Seasonal influences on first episode admission in affective and non-affective psychosis

Details

Serval ID
serval:BIB_EC1793196D07
Type
Inproceedings: an article in a conference proceedings.
Publication sub-type
Abstract (Abstract): shot summary in a article that contain essentials elements presented during a scientific conference, lecture or from a poster.
Collection
Publications
Institution
Title
Seasonal influences on first episode admission in affective and non-affective psychosis
Author(s)
Kader Linda F., Hallam Karen T., Berk Michael, Conus Philippe, Lucas Nellie C., Hasty M., Macneil Craig M., McGorry Patrick D.
ISBN
1461-1457
Publication state
Published
Issued date
2006
Peer-reviewed
Oui
Volume
9
Series
International Journal of Neuropsychopharmacology
Pages
147
Language
english
Notes
SAPHIRID:62930
Abstract
Since bipolar affective disorder (BPAD) has been recorded, clinicians treating the illness have noted the cyclic nature of episodes, symptoms and vulnerability to environmental changes. In particular, a significant increase in manic episodes has been noted in Spring and Summer months and depressive episodes in Autumn and Winter. Numerous studies have examined this trend in patients with mania and associated illnesses but many of these studies have fundamental design flaws. For example, some do not differentiate bipolar I and II patients, some include those with schizoaffective disorder and few studies investigate the timing of symptom onset and treatment initiation, which may vary markedly. The aim of this study was to investigate seasonality in symptom onset and service admissions in a group of patients with first episode mania, schizoaffective disorder and schizophrenia.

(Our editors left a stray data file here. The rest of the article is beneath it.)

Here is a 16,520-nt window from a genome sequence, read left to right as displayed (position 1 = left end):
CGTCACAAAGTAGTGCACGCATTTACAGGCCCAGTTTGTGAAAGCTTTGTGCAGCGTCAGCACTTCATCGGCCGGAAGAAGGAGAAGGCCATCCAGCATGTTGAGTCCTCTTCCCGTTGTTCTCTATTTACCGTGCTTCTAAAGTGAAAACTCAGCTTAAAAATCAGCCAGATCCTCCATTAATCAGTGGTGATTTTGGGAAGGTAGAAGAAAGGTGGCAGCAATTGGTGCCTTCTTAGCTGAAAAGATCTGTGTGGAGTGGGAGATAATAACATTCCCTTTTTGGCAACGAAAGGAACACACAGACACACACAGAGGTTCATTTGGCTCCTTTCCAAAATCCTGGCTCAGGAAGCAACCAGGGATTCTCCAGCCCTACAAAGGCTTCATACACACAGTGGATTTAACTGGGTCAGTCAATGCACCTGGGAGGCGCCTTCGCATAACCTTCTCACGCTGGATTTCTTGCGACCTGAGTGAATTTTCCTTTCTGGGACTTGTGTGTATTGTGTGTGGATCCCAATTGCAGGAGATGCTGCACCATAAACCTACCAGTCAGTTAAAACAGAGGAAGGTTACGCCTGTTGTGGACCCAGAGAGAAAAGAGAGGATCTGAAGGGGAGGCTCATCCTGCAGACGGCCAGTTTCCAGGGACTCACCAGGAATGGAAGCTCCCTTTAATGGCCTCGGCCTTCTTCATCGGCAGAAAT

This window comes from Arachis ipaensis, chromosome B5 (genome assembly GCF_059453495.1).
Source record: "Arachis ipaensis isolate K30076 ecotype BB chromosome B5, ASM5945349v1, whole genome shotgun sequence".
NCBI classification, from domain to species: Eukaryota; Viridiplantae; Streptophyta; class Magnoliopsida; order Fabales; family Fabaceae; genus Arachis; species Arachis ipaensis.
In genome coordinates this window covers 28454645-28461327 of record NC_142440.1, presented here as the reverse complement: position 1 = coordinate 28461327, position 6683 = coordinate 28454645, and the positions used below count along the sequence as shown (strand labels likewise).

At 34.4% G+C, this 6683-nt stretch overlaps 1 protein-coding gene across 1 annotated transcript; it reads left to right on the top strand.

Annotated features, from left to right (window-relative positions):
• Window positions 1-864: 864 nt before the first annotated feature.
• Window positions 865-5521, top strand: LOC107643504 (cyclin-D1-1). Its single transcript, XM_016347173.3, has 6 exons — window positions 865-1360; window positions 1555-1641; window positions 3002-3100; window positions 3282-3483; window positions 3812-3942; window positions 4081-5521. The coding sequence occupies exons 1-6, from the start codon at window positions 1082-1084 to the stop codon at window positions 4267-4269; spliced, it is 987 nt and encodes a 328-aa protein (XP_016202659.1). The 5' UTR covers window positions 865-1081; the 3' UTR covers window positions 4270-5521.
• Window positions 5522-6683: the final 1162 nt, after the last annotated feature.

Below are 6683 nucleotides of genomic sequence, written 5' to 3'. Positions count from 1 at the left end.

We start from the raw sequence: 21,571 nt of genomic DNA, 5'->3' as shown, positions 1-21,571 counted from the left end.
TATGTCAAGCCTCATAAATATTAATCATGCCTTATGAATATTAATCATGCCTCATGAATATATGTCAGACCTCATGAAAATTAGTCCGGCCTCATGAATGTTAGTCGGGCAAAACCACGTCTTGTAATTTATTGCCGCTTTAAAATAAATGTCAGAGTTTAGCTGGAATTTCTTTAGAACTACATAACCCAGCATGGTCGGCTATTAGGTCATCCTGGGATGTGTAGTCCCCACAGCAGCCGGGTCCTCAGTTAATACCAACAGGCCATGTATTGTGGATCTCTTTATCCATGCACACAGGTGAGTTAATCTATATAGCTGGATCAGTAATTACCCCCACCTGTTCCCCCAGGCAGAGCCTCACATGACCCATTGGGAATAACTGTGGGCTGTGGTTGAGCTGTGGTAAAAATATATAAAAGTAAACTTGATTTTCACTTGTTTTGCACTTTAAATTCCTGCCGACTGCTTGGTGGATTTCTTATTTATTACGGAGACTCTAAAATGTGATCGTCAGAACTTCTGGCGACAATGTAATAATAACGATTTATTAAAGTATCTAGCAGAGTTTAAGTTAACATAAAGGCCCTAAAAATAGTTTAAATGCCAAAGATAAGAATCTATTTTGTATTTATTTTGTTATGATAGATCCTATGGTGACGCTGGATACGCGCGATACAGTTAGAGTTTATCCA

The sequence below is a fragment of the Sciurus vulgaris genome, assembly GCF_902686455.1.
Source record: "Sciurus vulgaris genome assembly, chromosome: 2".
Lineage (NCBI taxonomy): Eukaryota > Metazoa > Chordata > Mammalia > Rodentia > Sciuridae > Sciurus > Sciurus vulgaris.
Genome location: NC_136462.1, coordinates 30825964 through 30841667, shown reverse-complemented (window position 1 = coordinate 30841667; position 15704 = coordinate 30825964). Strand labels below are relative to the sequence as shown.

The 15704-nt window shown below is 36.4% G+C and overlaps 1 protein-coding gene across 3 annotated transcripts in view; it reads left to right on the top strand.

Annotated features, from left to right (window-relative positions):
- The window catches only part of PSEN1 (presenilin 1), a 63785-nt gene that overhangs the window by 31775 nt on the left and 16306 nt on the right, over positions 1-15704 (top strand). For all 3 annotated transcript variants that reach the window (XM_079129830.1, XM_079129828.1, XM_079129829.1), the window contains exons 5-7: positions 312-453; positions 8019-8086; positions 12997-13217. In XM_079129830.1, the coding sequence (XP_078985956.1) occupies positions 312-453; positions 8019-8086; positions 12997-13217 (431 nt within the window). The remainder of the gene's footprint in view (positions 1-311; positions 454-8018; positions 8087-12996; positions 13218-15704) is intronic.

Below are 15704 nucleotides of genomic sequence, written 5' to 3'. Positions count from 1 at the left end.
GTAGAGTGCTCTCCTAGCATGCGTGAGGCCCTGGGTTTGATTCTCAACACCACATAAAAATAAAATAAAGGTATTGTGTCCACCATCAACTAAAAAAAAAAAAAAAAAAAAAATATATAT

The study involved 177 patients with schizophrenia, 49 patients with schizoaffective disorder and 133 patients with bipolar disorder recruited for a geographical catchment area over a period of 10 years. Patients were recruited into the service only if their age was between 15 and 28 years and they had a first episode of psychosis. Diagnosis was made by either SCID or the Royal Park Multidiagnostic Interview for Psychosis. The results were analysed by monthly and seasonal variation and revealed a significant seasonal change in onset of symptoms only in patients with bipolar disorder. In terms of seasonality of time of service entry (i.e. probable peak illness state) the results indicate a high overall seasonality (particularly in males), which was reflected by seasonality in both the schizoaffective and bipolar groups.
The results of this analysis indicate that even in first episode, patients with bipolar disorder display a characteristic seasonality of both symptom onset and admission to the service. This provides further evidence that systems mediating the entrainment of biological rhythms to the environment may be abnormal in bipolar disorder. These results may further facilitate facilities preparedness for patients at different times of the year.
Open Access
Yes
Create date
10/03/2008 10:00
Last modification date
20/08/2019 16:14
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